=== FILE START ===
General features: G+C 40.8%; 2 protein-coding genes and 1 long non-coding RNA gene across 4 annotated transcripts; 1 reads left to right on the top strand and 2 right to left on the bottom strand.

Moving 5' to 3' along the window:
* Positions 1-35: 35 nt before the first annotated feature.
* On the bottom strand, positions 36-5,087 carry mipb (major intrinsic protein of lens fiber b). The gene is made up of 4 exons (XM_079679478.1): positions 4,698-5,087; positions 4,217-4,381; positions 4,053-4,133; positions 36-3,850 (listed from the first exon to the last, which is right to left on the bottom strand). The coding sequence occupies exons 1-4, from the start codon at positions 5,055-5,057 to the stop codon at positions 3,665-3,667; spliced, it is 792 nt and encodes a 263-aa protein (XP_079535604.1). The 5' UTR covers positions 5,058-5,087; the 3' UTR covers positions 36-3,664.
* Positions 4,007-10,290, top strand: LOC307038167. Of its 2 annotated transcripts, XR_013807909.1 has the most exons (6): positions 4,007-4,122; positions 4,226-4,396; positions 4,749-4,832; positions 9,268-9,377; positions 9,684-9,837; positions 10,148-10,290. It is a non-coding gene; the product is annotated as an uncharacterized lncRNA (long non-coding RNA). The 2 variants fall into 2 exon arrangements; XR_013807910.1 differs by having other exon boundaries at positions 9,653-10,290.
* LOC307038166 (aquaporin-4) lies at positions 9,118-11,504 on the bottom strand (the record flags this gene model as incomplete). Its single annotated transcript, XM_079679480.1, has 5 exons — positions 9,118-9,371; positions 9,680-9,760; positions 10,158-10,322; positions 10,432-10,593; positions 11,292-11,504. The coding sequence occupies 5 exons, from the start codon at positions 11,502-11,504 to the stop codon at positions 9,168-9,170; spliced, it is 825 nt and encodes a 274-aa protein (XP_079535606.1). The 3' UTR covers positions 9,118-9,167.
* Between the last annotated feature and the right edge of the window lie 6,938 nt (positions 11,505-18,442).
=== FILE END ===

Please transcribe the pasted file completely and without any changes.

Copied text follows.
General features: G+C 40.8%; 2 protein-coding genes and 1 long non-coding RNA gene across 4 annotated transcripts; 1 reads left to right on the top strand and 2 right to left on the bottom strand.

Moving 5' to 3' along the window:
* Positions 1-35: 35 nt before the first annotated feature.
* On the bottom strand, positions 36-5,087 carry mipb (major intrinsic protein of lens fiber b). The gene is made up of 4 exons (XM_079679478.1): positions 4,698-5,087; positions 4,217-4,381; positions 4,053-4,133; positions 36-3,850 (listed from the first exon to the last, which is right to left on the bottom strand). The coding sequence occupies exons 1-4, from the start codon at positions 5,055-5,057 to the stop codon at positions 3,665-3,667; spliced, it is 792 nt and encodes a 263-aa protein (XP_079535604.1). The 5' UTR covers positions 5,058-5,087; the 3' UTR covers positions 36-3,664.
* Positions 4,007-10,290, top strand: LOC307038167. Of its 2 annotated transcripts, XR_013807909.1 has the most exons (6): positions 4,007-4,122; positions 4,226-4,396; positions 4,749-4,832; positions 9,268-9,377; positions 9,684-9,837; positions 10,148-10,290. It is a non-coding gene; the product is annotated as an uncharacterized lncRNA (long non-coding RNA). The 2 variants fall into 2 exon arrangements; XR_013807910.1 differs by having other exon boundaries at positions 9,653-10,290.
* LOC307038166 (aquaporin-4) lies at positions 9,118-11,504 on the bottom strand (the record flags this gene model as incomplete). Its single annotated transcript, XM_079679480.1, has 5 exons — positions 9,118-9,371; positions 9,680-9,760; positions 10,158-10,322; positions 10,432-10,593; positions 11,292-11,504. The coding sequence occupies 5 exons, from the start codon at positions 11,502-11,504 to the stop codon at positions 9,168-9,170; spliced, it is 825 nt and encodes a 274-aa protein (XP_079535606.1). The 3' UTR covers positions 9,118-9,167.
* Between the last annotated feature and the right edge of the window lie 6,938 nt (positions 11,505-18,442).